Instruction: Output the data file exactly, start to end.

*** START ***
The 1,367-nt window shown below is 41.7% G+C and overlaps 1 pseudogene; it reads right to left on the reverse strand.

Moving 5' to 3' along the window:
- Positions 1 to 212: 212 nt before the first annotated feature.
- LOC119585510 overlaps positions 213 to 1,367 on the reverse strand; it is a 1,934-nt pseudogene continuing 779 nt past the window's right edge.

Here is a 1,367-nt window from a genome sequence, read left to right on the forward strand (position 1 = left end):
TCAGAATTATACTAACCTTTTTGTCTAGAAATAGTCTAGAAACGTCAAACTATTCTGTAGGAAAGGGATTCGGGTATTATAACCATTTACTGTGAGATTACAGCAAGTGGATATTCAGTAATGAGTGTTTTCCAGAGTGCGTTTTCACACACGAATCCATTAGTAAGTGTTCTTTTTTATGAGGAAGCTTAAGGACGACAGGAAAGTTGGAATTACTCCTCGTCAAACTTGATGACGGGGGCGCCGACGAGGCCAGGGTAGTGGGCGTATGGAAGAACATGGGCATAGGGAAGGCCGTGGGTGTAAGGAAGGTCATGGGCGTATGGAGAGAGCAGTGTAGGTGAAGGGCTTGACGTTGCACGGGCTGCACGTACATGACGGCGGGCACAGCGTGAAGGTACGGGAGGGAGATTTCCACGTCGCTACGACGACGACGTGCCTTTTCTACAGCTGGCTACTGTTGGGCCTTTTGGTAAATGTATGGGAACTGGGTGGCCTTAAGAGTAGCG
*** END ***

The 1,367-nt window shown below is 41.7% G+C and overlaps 1 pseudogene; it reads right to left on the reverse strand.

Moving 5' to 3' along the window:
- Positions 1 to 212: 212 nt before the first annotated feature.
- LOC119585510 overlaps positions 213 to 1,367 on the reverse strand; it is a 1,934-nt pseudogene continuing 779 nt past the window's right edge.

Here is a 1,367-nt window from a genome sequence, read left to right on the forward strand (position 1 = left end):
TCAGAATTATACTAACCTTTTTGTCTAGAAATAGTCTAGAAACGTCAAACTATTCTGTAGGAAAGGGATTCGGGTATTATAACCATTTACTGTGAGATTACAGCAAGTGGATATTCAGTAATGAGTGTTTTCCAGAGTGCGTTTTCACACACGAATCCATTAGTAAGTGTTCTTTTTTATGAGGAAGCTTAAGGACGACAGGAAAGTTGGAATTACTCCTCGTCAAACTTGATGACGGGGGCGCCGACGAGGCCAGGGTAGTGGGCGTATGGAAGAACATGGGCATAGGGAAGGCCGTGGGTGTAAGGAAGGTCATGGGCGTATGGAGAGAGCAGTGTAGGTGAAGGGCTTGACGTTGCACGGGCTGCACGTACATGACGGCGGGCACAGCGTGAAGGTACGGGAGGGAGATTTCCACGTCGCTACGACGACGACGTGCCTTTTCTACAGCTGGCTACTGTTGGGCCTTTTGGTAAATGTATGGGAACTGGGTGGCCTTAAGAGTAGCG